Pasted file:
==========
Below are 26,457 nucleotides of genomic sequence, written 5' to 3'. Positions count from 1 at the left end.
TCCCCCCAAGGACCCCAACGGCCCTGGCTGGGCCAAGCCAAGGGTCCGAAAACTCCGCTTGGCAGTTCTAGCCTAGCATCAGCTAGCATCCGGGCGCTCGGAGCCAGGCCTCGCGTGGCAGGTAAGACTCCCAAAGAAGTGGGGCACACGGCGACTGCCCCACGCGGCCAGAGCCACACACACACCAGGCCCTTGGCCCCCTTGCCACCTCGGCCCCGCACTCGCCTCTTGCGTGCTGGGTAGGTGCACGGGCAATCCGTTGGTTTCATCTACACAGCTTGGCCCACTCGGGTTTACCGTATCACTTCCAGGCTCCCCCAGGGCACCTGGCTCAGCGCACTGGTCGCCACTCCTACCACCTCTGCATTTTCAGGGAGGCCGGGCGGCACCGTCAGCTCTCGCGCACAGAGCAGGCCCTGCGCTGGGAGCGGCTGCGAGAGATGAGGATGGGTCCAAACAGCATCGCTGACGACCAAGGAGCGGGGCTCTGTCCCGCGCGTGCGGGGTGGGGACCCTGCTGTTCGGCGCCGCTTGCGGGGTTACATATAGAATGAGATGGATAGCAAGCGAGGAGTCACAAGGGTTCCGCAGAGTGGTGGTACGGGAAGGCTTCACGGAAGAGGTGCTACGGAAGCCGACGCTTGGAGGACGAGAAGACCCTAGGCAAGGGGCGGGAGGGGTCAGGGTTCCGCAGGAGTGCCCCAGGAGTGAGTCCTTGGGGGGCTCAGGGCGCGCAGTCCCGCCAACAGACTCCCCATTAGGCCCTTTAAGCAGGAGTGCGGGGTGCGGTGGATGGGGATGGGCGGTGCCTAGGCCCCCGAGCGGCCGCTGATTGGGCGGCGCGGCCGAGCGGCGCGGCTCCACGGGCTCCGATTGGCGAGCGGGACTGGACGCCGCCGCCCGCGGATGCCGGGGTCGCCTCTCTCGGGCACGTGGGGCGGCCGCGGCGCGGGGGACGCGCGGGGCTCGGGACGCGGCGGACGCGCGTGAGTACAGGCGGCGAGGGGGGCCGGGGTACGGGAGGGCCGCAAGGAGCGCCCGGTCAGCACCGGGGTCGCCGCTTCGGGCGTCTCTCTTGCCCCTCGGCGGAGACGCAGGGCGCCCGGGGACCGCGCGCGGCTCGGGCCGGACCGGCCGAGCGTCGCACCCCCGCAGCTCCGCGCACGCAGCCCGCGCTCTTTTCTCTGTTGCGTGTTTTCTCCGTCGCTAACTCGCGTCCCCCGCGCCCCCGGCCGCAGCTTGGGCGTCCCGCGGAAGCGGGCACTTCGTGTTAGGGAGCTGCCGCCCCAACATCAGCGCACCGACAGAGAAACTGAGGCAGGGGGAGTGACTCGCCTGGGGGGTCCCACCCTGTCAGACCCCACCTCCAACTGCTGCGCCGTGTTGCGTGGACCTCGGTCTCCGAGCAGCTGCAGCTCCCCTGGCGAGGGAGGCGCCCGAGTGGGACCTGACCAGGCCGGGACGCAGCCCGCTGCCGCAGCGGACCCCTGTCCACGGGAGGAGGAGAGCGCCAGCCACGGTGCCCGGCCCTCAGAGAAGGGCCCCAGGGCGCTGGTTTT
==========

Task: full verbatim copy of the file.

Below are 26,457 nucleotides of genomic sequence, written 5' to 3'. Positions count from 1 at the left end.
TCCCCCCAAGGACCCCAACGGCCCTGGCTGGGCCAAGCCAAGGGTCCGAAAACTCCGCTTGGCAGTTCTAGCCTAGCATCAGCTAGCATCCGGGCGCTCGGAGCCAGGCCTCGCGTGGCAGGTAAGACTCCCAAAGAAGTGGGGCACACGGCGACTGCCCCACGCGGCCAGAGCCACACACACACCAGGCCCTTGGCCCCCTTGCCACCTCGGCCCCGCACTCGCCTCTTGCGTGCTGGGTAGGTGCACGGGCAATCCGTTGGTTTCATCTACACAGCTTGGCCCACTCGGGTTTACCGTATCACTTCCAGGCTCCCCCAGGGCACCTGGCTCAGCGCACTGGTCGCCACTCCTACCACCTCTGCATTTTCAGGGAGGCCGGGCGGCACCGTCAGCTCTCGCGCACAGAGCAGGCCCTGCGCTGGGAGCGGCTGCGAGAGATGAGGATGGGTCCAAACAGCATCGCTGACGACCAAGGAGCGGGGCTCTGTCCCGCGCGTGCGGGGTGGGGACCCTGCTGTTCGGCGCCGCTTGCGGGGTTACATATAGAATGAGATGGATAGCAAGCGAGGAGTCACAAGGGTTCCGCAGAGTGGTGGTACGGGAAGGCTTCACGGAAGAGGTGCTACGGAAGCCGACGCTTGGAGGACGAGAAGACCCTAGGCAAGGGGCGGGAGGGGTCAGGGTTCCGCAGGAGTGCCCCAGGAGTGAGTCCTTGGGGGGCTCAGGGCGCGCAGTCCCGCCAACAGACTCCCCATTAGGCCCTTTAAGCAGGAGTGCGGGGTGCGGTGGATGGGGATGGGCGGTGCCTAGGCCCCCGAGCGGCCGCTGATTGGGCGGCGCGGCCGAGCGGCGCGGCTCCACGGGCTCCGATTGGCGAGCGGGACTGGACGCCGCCGCCCGCGGATGCCGGGGTCGCCTCTCTCGGGCACGTGGGGCGGCCGCGGCGCGGGGGACGCGCGGGGCTCGGGACGCGGCGGACGCGCGTGAGTACAGGCGGCGAGGGGGGCCGGGGTACGGGAGGGCCGCAAGGAGCGCCCGGTCAGCACCGGGGTCGCCGCTTCGGGCGTCTCTCTTGCCCCTCGGCGGAGACGCAGGGCGCCCGGGGACCGCGCGCGGCTCGGGCCGGACCGGCCGAGCGTCGCACCCCCGCAGCTCCGCGCACGCAGCCCGCGCTCTTTTCTCTGTTGCGTGTTTTCTCCGTCGCTAACTCGCGTCCCCCGCGCCCCCGGCCGCAGCTTGGGCGTCCCGCGGAAGCGGGCACTTCGTGTTAGGGAGCTGCCGCCCCAACATCAGCGCACCGACAGAGAAACTGAGGCAGGGGGAGTGACTCGCCTGGGGGGTCCCACCCTGTCAGACCCCACCTCCAACTGCTGCGCCGTGTTGCGTGGACCTCGGTCTCCGAGCAGCTGCAGCTCCCCTGGCGAGGGAGGCGCCCGAGTGGGACCTGACCAGGCCGGGACGCAGCCCGCTGCCGCAGCGGACCCCTGTCCACGGGAGGAGGAGAGCGCCAGCCACGGTGCCCGGCCCTCAGAGAAGGGCCCCAGGGCGCTGGTTTT